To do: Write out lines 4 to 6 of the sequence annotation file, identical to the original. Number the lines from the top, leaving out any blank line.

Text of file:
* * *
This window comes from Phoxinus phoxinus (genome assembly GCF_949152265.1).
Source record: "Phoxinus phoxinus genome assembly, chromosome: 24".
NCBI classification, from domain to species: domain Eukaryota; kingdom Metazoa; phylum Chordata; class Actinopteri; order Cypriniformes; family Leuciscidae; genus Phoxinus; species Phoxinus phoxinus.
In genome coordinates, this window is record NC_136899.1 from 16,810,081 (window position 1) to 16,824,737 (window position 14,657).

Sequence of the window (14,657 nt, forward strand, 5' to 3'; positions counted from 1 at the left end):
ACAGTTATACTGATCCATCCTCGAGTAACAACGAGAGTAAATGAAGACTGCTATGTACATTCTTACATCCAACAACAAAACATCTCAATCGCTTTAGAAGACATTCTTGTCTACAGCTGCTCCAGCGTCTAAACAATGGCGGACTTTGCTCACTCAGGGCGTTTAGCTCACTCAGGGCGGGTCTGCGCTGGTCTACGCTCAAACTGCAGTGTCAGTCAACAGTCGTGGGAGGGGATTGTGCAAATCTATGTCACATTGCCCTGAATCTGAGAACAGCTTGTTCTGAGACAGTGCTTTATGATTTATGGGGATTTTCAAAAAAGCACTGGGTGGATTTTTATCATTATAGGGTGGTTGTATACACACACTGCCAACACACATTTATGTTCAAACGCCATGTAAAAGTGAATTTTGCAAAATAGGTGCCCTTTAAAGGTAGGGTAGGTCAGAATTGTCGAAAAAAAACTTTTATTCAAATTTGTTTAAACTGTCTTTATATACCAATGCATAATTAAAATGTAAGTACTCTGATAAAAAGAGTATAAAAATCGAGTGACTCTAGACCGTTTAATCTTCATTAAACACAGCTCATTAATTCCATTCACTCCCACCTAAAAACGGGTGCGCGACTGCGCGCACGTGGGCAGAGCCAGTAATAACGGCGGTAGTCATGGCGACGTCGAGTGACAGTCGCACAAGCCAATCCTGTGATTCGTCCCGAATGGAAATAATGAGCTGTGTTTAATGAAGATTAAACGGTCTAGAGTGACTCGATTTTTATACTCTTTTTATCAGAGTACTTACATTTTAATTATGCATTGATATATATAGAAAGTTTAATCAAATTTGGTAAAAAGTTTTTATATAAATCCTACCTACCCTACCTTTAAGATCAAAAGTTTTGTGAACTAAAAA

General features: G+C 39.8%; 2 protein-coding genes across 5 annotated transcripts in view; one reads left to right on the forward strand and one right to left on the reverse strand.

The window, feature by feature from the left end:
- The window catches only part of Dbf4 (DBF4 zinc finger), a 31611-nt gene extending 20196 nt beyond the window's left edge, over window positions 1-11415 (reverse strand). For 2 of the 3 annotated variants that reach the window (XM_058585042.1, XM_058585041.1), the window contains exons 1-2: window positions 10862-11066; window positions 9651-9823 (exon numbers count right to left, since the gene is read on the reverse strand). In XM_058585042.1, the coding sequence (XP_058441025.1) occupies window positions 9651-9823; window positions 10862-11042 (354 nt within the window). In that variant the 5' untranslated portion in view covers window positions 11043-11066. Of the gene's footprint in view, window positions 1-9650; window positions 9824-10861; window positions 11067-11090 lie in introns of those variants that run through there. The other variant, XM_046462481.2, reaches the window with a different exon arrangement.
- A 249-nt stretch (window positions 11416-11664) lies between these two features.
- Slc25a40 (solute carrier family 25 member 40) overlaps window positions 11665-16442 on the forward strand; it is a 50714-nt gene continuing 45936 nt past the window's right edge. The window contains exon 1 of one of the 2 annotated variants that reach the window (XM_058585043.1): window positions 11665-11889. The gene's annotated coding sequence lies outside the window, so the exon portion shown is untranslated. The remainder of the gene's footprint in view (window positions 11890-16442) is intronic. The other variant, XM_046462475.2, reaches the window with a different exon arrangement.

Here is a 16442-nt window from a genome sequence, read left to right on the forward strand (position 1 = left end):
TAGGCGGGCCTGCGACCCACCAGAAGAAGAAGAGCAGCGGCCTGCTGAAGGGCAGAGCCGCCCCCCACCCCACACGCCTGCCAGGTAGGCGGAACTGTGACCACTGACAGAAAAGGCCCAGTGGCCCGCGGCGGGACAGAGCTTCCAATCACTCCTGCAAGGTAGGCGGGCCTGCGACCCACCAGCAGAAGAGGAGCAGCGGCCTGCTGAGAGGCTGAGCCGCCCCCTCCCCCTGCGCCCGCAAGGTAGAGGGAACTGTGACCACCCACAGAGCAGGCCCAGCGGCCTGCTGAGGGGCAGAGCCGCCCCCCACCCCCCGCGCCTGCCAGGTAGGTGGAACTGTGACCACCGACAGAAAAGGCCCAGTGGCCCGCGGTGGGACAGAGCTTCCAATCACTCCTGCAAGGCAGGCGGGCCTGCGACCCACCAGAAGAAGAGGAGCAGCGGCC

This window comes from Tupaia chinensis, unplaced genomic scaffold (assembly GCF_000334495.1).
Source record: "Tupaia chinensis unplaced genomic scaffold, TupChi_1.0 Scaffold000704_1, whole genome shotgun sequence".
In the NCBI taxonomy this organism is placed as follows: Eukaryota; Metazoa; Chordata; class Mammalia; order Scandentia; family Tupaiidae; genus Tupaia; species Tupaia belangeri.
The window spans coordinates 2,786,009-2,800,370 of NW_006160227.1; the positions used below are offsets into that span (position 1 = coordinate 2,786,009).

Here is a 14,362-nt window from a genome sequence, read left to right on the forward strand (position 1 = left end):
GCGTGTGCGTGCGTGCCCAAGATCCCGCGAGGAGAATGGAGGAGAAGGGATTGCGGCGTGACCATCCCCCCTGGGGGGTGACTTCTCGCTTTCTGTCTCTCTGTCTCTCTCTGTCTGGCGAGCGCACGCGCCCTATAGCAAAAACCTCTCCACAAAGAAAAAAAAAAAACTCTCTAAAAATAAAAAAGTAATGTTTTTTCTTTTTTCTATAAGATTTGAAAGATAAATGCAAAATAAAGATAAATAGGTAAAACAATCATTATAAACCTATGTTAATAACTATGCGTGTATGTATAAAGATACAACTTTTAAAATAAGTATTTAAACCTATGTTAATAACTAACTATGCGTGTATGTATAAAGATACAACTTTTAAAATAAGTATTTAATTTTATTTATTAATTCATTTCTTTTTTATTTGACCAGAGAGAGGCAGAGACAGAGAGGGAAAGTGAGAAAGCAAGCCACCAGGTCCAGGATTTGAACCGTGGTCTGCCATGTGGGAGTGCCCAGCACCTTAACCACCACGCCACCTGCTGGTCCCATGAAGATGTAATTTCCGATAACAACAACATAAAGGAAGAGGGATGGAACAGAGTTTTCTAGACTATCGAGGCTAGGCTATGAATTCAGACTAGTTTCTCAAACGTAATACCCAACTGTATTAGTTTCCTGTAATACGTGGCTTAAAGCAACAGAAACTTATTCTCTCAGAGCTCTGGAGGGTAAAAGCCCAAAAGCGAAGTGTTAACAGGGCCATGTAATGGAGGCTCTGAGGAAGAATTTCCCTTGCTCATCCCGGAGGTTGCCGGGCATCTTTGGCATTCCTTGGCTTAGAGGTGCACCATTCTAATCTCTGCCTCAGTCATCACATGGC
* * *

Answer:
In genome coordinates, this window is record NC_136899.1 from 16,810,081 (window position 1) to 16,824,737 (window position 14,657).

Sequence of the window (14,657 nt, forward strand, 5' to 3'; positions counted from 1 at the left end):
ACAGTTATACTGATCCATCCTCGAGTAACAACGAGAGTAAATGAAGACTGCTATGTACATTCTTACATCCAACAACAAAACATCTCAATCGCTTTAGAAGACATTCTTGTCTACAGCTGCTCCAGCGTCTAAACAATGGCGGACTTTGCTCACTCAGGGCGTTTAGCTCACTCAGGGCGGGTCTGCGCTGGTCTACGCTCAAACTGCAGTGTCAGTCAACAGTCGTGGGAGGGGATTGTGCAAATCTATGTCACATTGCCCTGAATCTGAGAACAGCTTGTTCTGAGACAGTGCTTTATGATTTATGGGGATTTTCAAAAAAGCACTGGGTGGATTTTTATCATTATAGGGTGGTTGTATACACACACTGCCAACACACATTTATGTTCAAACGCCATGTAAAAGTGAATTTTGCAAAATAGGTGCCCTTTAAAGGTAGGGTAGGTCAGAATTGTCGAAAAAAAACTTTTATTCAAATTTGTTTAAACTGTCTTTATATACCAATGCATAATTAAAATGTAAGTACTCTGATAAAAAGAGTATAAAAATCGAGTGACTCTAGACCGTTTAATCTTCATTAAACACAGCTCATTAATTCCATTCACTCCCACCTAAAAACGGGTGCGCGACTGCGCGCACGTGGGCAGAGCCAGTAATAACGGCGGTAGTCATGGCGACGTCGAGTGACAGTCGCACAAGCCAATCCTGTGATTCGTCCCGAATGGAAATAATGAGCTGTGTTTAATGAAGATTAAACGGTCTAGAGTGACTCGATTTTTATACTCTTTTTATCAGAGTACTTACATTTTAATTATGCATTGATATATATAGAAAGTTTAATCAAATTTGGTAAAAAGTTTTTATATAAATCCTACCTACCCTACCTTTAAGATCAAAAGTTTTGTGAACTAAAAA